Parashat Ki tetse
September 16-17, 2016 – 14 Elul 5776
Annual (Deuteronomy 21:10-25:19): Etz Hayim p. 1112; Hertz p. 840
Triennial (Deuteronomy 24:14-25:19): Etz Hayim p. 1130; Hertz p. 852
Haftarah (Isaiah 54:1-10, 54:11-55:5): Etz Hayim p. 1138; Hertz p. 857

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Extending our Days
Rabbi Daniel Goldfarb, Conservative Yeshiva Faculty

Of the 74 mitsvot in Parashat Ki Tetse, two have a common element, the phrase – “so that you may have length of days –
לְמַעַן יַאֲרִיכוּ יָמֶיךָ(22:7 and 25:15).  The first is the commandment not to capture a mother bird along with her young (shiluach ha’ken, 22:6-7).  The second is the instruction to have honest weights and measures (25:15).  Both recall a similar reward promised in the Ten Commandments for one who respects parents (Ex 20:12 and Deut 5:16).  There are certain variations in these verses – several promise “that you may prosper” as well, and for two of the three mitsvot the length of days will take place “in the Land your God has promised you,” but the central common point is that these three mitsvot, alone amongst the TaRYaG (613), will lead to “long life.”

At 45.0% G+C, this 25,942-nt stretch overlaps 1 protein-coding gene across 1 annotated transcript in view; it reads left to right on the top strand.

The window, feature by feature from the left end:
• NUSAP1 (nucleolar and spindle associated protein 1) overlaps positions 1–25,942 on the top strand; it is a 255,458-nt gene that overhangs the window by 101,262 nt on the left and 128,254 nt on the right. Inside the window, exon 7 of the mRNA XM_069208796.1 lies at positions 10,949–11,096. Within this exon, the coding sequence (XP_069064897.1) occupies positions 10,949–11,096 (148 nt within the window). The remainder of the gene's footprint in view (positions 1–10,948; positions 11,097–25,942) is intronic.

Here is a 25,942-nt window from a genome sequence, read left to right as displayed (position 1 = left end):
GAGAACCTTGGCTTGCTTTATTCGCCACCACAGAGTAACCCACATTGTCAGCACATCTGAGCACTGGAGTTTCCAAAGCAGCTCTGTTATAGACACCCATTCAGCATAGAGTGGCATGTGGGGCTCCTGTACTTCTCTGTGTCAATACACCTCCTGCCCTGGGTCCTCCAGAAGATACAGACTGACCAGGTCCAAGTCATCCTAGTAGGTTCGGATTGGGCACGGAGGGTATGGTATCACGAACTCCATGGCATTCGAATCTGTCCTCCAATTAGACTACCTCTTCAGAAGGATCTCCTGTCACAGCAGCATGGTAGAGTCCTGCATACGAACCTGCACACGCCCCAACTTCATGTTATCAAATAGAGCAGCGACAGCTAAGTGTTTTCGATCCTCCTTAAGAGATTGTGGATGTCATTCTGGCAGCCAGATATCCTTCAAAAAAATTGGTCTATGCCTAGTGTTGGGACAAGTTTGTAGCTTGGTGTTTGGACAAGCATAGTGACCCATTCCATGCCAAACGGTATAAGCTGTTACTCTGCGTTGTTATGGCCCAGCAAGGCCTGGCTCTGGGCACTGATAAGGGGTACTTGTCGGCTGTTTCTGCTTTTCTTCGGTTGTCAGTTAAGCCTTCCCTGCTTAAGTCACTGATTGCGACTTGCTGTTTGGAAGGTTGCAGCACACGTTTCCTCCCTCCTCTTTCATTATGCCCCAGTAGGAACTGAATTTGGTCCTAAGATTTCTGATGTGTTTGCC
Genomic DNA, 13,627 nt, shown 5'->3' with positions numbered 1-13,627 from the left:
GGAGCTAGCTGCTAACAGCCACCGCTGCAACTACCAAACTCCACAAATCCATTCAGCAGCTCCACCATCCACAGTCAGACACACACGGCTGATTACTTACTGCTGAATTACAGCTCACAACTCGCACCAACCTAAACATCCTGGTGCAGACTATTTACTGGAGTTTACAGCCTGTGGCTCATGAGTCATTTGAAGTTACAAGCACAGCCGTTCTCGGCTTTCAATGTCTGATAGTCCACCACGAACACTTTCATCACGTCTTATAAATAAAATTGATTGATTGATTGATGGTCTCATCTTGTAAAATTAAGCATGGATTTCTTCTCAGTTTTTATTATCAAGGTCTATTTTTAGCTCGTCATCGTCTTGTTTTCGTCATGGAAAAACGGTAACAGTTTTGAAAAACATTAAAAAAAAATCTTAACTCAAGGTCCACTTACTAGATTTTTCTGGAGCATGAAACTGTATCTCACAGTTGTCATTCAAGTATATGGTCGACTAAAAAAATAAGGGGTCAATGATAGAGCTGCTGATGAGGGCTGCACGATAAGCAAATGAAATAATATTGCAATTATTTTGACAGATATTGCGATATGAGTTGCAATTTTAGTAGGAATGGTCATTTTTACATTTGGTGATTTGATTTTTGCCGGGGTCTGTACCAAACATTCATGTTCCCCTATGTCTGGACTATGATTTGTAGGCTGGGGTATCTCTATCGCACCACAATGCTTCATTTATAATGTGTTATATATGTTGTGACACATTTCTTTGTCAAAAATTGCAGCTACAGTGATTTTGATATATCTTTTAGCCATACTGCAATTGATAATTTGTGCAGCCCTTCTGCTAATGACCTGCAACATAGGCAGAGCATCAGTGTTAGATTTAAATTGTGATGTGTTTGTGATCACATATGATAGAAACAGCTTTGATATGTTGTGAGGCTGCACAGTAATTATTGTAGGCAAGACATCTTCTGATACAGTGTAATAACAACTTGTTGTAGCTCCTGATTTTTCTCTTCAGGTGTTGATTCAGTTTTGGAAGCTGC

How are we to take this?  Is the Torah telling us that performance of these mitsvot will enable us “to beat” the actuarial tables?  Or is it one of the Torah’s way of saying “this is an important mitsva,” similar to phrases like keneged kulam (“equal to all the other mitsvot”), which the Talmud mentions regarding the study of Torah (Talmud torah) and indeed also for six other mitsvot?

When viewed as a group, it becomes clear that the Torah’s choice of these three mitsvot is not arbitrary or merely coincidence.  Each of the three can “extend days” in a real and specific sense.  Yet they also relate to larger spheres, the three environments which are necessary for a healthy society and which enable it to continue in the future, “extended days.”

Kivud Av v’Em – the ability of aging and infirm parents to survive and to have quality of life in today’s world is a direct result of the manner in which their children care for them.  In this sense the mitsva has very specific and personal benefit, for the children, too, because their children will learn by their parents’ example and will be more likely to fulfill the mitsva for them in the future.